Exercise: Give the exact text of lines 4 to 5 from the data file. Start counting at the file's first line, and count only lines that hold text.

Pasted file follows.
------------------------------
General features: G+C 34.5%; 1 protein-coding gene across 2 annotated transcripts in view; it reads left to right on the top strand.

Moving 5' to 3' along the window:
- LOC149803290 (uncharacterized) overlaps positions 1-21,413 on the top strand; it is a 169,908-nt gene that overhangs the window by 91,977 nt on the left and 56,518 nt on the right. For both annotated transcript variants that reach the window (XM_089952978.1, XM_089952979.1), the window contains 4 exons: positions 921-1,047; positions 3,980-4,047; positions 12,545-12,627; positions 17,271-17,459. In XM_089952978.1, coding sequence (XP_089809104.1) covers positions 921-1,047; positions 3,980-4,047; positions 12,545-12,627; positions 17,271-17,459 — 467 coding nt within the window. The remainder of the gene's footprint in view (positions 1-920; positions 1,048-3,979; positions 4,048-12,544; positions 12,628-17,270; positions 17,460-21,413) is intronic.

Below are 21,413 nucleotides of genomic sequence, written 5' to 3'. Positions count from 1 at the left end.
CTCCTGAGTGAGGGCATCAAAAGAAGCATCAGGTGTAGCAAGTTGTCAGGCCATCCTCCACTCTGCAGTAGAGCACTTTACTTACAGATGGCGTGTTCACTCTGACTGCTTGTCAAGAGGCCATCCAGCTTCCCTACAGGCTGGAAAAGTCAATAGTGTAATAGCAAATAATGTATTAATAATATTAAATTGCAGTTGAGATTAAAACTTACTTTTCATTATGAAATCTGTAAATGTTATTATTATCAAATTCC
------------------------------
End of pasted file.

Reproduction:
Below are 21,413 nucleotides of genomic sequence, written 5' to 3'. Positions count from 1 at the left end.
CTCCTGAGTGAGGGCATCAAAAGAAGCATCAGGTGTAGCAAGTTGTCAGGCCATCCTCCACTCTGCAGTAGAGCACTTTACTTACAGATGGCGTGTTCACTCTGACTGCTTGTCAAGAGGCCATCCAGCTTCCCTACAGGCTGGAAAAGTCAATAGTGTAATAGCAAATAATGTATTAATAATATTAAATTGCAGTTGAGATTAAAACTTACTTTTCATTATGAAATCTGTAAATGTTATTATTATCAAATTCC